This has still not been completely undone and this is the reason why the majority of the people look Indian nationalism through the prism of western discourse and hence find Indian nationalism as “xenophobic”, “exclusive” etc. just like its nineteenth-century counterpart. One must remember that contrary to Europe, Indian nationalism got birth from colonialism of the country by British. This feeling of throwing away the foreign rule got its manifestations into various forms cutting across the boundaries of religion, region, caste, class, and gender. All social groups came under one roof of nationalism that was reflected in Bharat Mata, or Mother India.


Nationalism, just like any other –isms, is a school of thought in the discipline of social sciences. The present day discourse creates binaries of communitarian perspective (group rights) and individualism. Just like nationalism, individualism too emerged in Europe as a product of enlightenment and modernity which argued that individual is a rational being as well as the centre of socio-political activities and therefore his rights must be placed before the group rights.

Therefore, the rights and well-being of an individual are perhaps contradictory to that of a nation. Liberalism also promoted the cause of individualism where ‘free-will’ was to be considered sacrosanct. But this is not the case of India because of the very nature of nation and nationalism in India. Indian nationalism is not based on the materialistic idea of land, power, and people. Rather, it is spiritual in nature whose motto is to serve the humanity and consider entire world as one family or “Vasudhaiva Kutumbakam” as espoused in Maha Upanishad.

In a family, members are bonded not through some contract but through the bond of love and compassion and the rights of one member are as sacrosanct as rights of another member. Therefore, the chances of rights violation get to a minimum if not zero. According to Sri Aurobindo, “India of the ages is not dead nor has she spoken her last creative word; she lives and has still something to do for herself and the human peoples.” So it is a continuous welfarian project that looks into people as cosmos and not chaos and anarchy. Indian nationalism also believes in “advita” or the concept of non-duality, as espoused by Swami Vivekananda according to which there are no binaries and the world is as a whole, one.

Hence the binaries of Individualism vs nations too are artificially constructed while no such binaries exist in reality as an individual itself is a nation and nation is too an individual. This idea is very well reflected in one of the four Mahakavya of Sanskrit, “Aham Bramhasmi” or I am the universe and therefore there can be no antagonism between the two.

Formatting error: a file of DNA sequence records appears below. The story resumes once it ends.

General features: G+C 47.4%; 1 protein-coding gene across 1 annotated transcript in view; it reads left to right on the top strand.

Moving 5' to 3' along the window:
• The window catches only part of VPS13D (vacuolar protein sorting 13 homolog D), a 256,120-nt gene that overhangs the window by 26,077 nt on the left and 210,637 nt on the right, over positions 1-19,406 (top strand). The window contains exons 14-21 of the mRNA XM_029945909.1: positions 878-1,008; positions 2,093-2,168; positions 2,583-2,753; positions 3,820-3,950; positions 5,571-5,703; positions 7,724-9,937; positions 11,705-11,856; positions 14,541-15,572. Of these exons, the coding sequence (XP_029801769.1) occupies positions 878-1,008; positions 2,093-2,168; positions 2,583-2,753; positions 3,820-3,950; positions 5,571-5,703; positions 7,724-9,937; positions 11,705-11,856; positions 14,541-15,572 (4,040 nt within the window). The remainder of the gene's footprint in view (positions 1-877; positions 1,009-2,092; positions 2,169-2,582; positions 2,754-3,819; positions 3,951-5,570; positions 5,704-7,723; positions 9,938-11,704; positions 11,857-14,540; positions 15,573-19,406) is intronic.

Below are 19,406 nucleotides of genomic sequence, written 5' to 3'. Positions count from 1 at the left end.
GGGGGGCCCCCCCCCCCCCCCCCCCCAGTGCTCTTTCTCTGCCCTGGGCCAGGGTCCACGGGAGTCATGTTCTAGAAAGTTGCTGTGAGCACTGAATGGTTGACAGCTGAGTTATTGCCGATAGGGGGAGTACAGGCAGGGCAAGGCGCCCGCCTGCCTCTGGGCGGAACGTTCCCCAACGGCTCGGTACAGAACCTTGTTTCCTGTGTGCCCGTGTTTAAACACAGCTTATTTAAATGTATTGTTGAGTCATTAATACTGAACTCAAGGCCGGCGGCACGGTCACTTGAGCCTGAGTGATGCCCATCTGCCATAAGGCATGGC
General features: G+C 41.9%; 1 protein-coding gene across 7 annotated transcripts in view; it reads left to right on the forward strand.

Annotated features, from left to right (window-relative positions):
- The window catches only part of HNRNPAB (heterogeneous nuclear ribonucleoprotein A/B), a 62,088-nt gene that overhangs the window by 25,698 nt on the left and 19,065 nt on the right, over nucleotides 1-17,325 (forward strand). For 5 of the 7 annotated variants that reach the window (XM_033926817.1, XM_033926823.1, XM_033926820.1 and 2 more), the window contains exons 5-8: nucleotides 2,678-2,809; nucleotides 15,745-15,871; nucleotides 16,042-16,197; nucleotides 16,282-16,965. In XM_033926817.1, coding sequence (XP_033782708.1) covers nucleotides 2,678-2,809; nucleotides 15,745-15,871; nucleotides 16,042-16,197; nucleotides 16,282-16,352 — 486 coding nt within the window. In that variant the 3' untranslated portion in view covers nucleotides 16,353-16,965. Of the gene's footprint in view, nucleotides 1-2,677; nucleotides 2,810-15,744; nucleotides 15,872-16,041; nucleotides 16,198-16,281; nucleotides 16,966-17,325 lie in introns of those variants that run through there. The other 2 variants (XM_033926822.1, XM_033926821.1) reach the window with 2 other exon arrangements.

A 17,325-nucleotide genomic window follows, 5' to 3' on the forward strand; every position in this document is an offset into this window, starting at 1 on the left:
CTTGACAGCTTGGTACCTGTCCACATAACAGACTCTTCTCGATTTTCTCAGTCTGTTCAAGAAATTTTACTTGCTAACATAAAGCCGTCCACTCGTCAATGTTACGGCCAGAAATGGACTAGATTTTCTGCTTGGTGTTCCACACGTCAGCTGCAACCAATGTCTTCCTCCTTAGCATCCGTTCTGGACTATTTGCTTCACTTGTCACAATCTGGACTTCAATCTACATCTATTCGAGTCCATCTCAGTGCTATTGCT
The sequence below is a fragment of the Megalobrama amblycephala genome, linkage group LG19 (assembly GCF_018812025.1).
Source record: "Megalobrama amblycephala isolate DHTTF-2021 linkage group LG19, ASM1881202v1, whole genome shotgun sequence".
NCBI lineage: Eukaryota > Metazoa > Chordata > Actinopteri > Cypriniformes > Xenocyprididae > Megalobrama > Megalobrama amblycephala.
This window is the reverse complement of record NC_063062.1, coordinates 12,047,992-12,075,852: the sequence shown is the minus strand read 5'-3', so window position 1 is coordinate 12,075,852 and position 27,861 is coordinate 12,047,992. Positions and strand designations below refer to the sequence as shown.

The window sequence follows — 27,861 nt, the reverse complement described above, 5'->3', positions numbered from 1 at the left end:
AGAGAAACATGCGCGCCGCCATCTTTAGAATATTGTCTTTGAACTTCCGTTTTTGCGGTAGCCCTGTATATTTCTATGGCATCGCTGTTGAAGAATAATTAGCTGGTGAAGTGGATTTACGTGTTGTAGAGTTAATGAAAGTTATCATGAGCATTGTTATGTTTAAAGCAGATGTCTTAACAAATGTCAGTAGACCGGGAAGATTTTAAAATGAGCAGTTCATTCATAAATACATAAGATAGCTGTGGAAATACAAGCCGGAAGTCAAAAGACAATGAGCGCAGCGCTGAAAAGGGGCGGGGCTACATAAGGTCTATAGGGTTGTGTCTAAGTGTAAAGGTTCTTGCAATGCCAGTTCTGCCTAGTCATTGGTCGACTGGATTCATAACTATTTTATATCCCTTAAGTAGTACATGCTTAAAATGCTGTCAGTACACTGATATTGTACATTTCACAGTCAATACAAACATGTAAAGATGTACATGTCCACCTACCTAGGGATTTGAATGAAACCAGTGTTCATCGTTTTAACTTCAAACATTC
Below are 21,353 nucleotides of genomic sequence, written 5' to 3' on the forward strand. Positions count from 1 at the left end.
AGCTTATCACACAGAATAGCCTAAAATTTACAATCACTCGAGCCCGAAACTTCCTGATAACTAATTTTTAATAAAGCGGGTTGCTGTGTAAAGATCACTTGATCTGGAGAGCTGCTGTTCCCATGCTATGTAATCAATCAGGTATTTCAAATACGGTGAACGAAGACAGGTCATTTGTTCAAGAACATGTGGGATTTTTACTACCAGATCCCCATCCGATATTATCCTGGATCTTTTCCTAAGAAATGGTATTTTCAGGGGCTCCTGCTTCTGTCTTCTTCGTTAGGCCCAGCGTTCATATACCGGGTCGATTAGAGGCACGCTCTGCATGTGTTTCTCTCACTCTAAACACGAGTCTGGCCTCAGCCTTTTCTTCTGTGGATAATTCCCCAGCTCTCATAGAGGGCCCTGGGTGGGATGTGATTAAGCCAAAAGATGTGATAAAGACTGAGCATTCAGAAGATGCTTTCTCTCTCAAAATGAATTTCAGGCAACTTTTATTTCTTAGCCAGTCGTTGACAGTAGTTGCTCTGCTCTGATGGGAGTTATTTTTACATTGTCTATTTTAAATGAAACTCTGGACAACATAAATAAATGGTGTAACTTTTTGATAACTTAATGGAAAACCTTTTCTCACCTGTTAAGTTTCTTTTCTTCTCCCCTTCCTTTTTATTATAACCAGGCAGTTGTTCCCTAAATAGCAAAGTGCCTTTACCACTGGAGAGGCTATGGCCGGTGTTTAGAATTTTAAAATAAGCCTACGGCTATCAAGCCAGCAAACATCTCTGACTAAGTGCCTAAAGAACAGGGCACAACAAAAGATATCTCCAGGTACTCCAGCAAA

Nationalism these days in deliberately reflected in a bad light so as to weaken the roots of India from its glorious past where shared values and ethics shaped a common future for billion people. Indian nationalism is, and will never be any kind of ‘anti-’ be it ‘anti-individual’, ‘anti-Dalit’, ‘anti-minority’ etc., but rather will always be ‘pro-’ like ‘pro-freedom’, ‘pro-equality’ and ‘pro-development’. There can always be deliberations of improving it within the constitutional framework but not by raising slogans against the unity and integrity of the nations, which, unfortunately, had been the case in some universities in India.

The rights of an individual are safe as long as the sovereignty and integrity of a state are guarded by its soldier. Chanting ‘aazadi’ has become fashionable these days for several fake-liberals who have no idea of the real prices paid by those in borders who guard it against hostile neighbours like Pakistan and China as well as terror outfits.

It is nothing but sheer hypocrisy on their part who do not want others to give them a certificate for their ‘nationalism’ but are ever-ready to give and take others certificate of being ‘secular’, ‘liberal’, ‘progressive’ etc. No nation can afford to have pseudos whose agenda is to question the very identity and existence of India, many times at the payrolls of notorious spy agency! If the nation gets threatened, individual rights are the first casualty!